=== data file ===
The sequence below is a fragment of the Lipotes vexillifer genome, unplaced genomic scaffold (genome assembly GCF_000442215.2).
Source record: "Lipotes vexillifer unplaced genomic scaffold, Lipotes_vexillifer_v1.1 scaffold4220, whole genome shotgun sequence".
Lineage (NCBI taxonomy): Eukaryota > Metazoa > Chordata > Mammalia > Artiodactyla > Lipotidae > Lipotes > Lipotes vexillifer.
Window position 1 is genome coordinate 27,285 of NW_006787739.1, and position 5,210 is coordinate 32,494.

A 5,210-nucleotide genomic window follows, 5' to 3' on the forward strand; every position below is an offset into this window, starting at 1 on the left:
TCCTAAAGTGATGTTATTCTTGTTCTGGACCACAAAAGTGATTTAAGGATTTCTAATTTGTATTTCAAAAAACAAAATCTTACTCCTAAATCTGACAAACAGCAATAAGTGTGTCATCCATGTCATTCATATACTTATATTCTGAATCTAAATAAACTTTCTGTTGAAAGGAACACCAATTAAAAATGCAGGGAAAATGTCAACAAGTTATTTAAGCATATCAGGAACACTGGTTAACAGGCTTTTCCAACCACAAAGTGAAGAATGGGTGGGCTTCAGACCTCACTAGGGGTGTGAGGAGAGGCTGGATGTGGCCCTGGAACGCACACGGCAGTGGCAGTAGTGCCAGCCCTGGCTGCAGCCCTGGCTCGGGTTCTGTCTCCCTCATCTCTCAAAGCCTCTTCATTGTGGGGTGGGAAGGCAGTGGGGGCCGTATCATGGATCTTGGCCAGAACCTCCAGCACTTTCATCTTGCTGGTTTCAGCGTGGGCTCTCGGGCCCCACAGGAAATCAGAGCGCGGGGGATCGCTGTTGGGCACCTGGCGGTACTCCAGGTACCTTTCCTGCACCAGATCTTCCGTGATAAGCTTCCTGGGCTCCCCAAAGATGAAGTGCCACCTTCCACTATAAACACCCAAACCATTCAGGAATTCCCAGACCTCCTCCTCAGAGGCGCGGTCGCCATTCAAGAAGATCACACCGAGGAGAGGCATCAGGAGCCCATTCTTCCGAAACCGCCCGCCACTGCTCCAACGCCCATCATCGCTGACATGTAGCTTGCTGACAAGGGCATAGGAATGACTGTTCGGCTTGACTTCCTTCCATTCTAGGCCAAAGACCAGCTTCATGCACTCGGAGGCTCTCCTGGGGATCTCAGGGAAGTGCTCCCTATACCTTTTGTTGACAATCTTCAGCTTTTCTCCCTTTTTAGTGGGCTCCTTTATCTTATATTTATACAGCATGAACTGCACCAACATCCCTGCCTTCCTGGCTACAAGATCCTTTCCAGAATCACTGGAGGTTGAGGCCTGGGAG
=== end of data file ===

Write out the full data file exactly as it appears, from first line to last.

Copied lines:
The sequence below is a fragment of the Lipotes vexillifer genome, unplaced genomic scaffold (genome assembly GCF_000442215.2).
Source record: "Lipotes vexillifer unplaced genomic scaffold, Lipotes_vexillifer_v1.1 scaffold4220, whole genome shotgun sequence".
Lineage (NCBI taxonomy): Eukaryota > Metazoa > Chordata > Mammalia > Artiodactyla > Lipotidae > Lipotes > Lipotes vexillifer.
Window position 1 is genome coordinate 27,285 of NW_006787739.1, and position 5,210 is coordinate 32,494.

A 5,210-nucleotide genomic window follows, 5' to 3' on the forward strand; every position below is an offset into this window, starting at 1 on the left:
TCCTAAAGTGATGTTATTCTTGTTCTGGACCACAAAAGTGATTTAAGGATTTCTAATTTGTATTTCAAAAAACAAAATCTTACTCCTAAATCTGACAAACAGCAATAAGTGTGTCATCCATGTCATTCATATACTTATATTCTGAATCTAAATAAACTTTCTGTTGAAAGGAACACCAATTAAAAATGCAGGGAAAATGTCAACAAGTTATTTAAGCATATCAGGAACACTGGTTAACAGGCTTTTCCAACCACAAAGTGAAGAATGGGTGGGCTTCAGACCTCACTAGGGGTGTGAGGAGAGGCTGGATGTGGCCCTGGAACGCACACGGCAGTGGCAGTAGTGCCAGCCCTGGCTGCAGCCCTGGCTCGGGTTCTGTCTCCCTCATCTCTCAAAGCCTCTTCATTGTGGGGTGGGAAGGCAGTGGGGGCCGTATCATGGATCTTGGCCAGAACCTCCAGCACTTTCATCTTGCTGGTTTCAGCGTGGGCTCTCGGGCCCCACAGGAAATCAGAGCGCGGGGGATCGCTGTTGGGCACCTGGCGGTACTCCAGGTACCTTTCCTGCACCAGATCTTCCGTGATAAGCTTCCTGGGCTCCCCAAAGATGAAGTGCCACCTTCCACTATAAACACCCAAACCATTCAGGAATTCCCAGACCTCCTCCTCAGAGGCGCGGTCGCCATTCAAGAAGATCACACCGAGGAGAGGCATCAGGAGCCCATTCTTCCGAAACCGCCCGCCACTGCTCCAACGCCCATCATCGCTGACATGTAGCTTGCTGACAAGGGCATAGGAATGACTGTTCGGCTTGACTTCCTTCCATTCTAGGCCAAAGACCAGCTTCATGCACTCGGAGGCTCTCCTGGGGATCTCAGGGAAGTGCTCCCTATACCTTTTGTTGACAATCTTCAGCTTTTCTCCCTTTTTAGTGGGCTCCTTTATCTTATATTTATACAGCATGAACTGCACCAACATCCCTGCCTTCCTGGCTACAAGATCCTTTCCAGAATCACTGGAGGTTGAGGCCTGGGAG